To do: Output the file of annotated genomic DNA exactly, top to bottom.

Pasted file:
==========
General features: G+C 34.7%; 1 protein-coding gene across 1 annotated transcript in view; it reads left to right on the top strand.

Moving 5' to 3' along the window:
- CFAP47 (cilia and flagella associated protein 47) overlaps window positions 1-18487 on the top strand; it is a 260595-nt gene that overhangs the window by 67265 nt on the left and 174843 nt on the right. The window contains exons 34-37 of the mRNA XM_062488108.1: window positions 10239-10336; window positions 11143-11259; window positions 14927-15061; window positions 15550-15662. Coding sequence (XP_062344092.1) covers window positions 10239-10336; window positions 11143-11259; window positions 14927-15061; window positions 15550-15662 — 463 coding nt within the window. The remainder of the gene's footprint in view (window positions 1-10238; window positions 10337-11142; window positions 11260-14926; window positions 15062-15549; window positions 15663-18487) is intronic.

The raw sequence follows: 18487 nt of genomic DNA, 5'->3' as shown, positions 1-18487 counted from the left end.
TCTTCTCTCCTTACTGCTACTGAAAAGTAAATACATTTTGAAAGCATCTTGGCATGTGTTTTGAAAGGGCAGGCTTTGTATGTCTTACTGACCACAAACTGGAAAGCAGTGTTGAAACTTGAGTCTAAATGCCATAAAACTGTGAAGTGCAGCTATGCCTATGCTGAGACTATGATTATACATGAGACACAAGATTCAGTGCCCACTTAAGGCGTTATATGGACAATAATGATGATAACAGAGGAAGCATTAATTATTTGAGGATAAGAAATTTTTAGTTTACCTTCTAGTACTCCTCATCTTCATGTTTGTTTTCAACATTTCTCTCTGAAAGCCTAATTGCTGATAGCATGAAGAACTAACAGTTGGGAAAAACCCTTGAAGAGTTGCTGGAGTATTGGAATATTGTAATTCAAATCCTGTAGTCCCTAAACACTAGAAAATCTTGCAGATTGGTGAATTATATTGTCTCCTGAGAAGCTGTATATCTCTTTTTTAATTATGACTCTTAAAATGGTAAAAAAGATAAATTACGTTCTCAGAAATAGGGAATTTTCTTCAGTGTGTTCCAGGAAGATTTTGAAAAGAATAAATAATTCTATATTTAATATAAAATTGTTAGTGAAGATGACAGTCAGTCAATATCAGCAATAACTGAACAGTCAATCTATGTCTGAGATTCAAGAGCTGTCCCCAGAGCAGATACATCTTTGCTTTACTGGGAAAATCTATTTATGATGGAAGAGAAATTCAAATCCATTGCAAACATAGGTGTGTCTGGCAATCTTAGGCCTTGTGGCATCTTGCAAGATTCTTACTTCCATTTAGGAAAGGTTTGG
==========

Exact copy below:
General features: G+C 34.7%; 1 protein-coding gene across 1 annotated transcript in view; it reads left to right on the top strand.

Moving 5' to 3' along the window:
- CFAP47 (cilia and flagella associated protein 47) overlaps window positions 1-18487 on the top strand; it is a 260595-nt gene that overhangs the window by 67265 nt on the left and 174843 nt on the right. The window contains exons 34-37 of the mRNA XM_062488108.1: window positions 10239-10336; window positions 11143-11259; window positions 14927-15061; window positions 15550-15662. Coding sequence (XP_062344092.1) covers window positions 10239-10336; window positions 11143-11259; window positions 14927-15061; window positions 15550-15662 — 463 coding nt within the window. The remainder of the gene's footprint in view (window positions 1-10238; window positions 10337-11142; window positions 11260-14926; window positions 15062-15549; window positions 15663-18487) is intronic.

The raw sequence follows: 18487 nt of genomic DNA, 5'->3' as shown, positions 1-18487 counted from the left end.
TCTTCTCTCCTTACTGCTACTGAAAAGTAAATACATTTTGAAAGCATCTTGGCATGTGTTTTGAAAGGGCAGGCTTTGTATGTCTTACTGACCACAAACTGGAAAGCAGTGTTGAAACTTGAGTCTAAATGCCATAAAACTGTGAAGTGCAGCTATGCCTATGCTGAGACTATGATTATACATGAGACACAAGATTCAGTGCCCACTTAAGGCGTTATATGGACAATAATGATGATAACAGAGGAAGCATTAATTATTTGAGGATAAGAAATTTTTAGTTTACCTTCTAGTACTCCTCATCTTCATGTTTGTTTTCAACATTTCTCTCTGAAAGCCTAATTGCTGATAGCATGAAGAACTAACAGTTGGGAAAAACCCTTGAAGAGTTGCTGGAGTATTGGAATATTGTAATTCAAATCCTGTAGTCCCTAAACACTAGAAAATCTTGCAGATTGGTGAATTATATTGTCTCCTGAGAAGCTGTATATCTCTTTTTTAATTATGACTCTTAAAATGGTAAAAAAGATAAATTACGTTCTCAGAAATAGGGAATTTTCTTCAGTGTGTTCCAGGAAGATTTTGAAAAGAATAAATAATTCTATATTTAATATAAAATTGTTAGTGAAGATGACAGTCAGTCAATATCAGCAATAACTGAACAGTCAATCTATGTCTGAGATTCAAGAGCTGTCCCCAGAGCAGATACATCTTTGCTTTACTGGGAAAATCTATTTATGATGGAAGAGAAATTCAAATCCATTGCAAACATAGGTGTGTCTGGCAATCTTAGGCCTTGTGGCATCTTGCAAGATTCTTACTTCCATTTAGGAAAGGTTTGG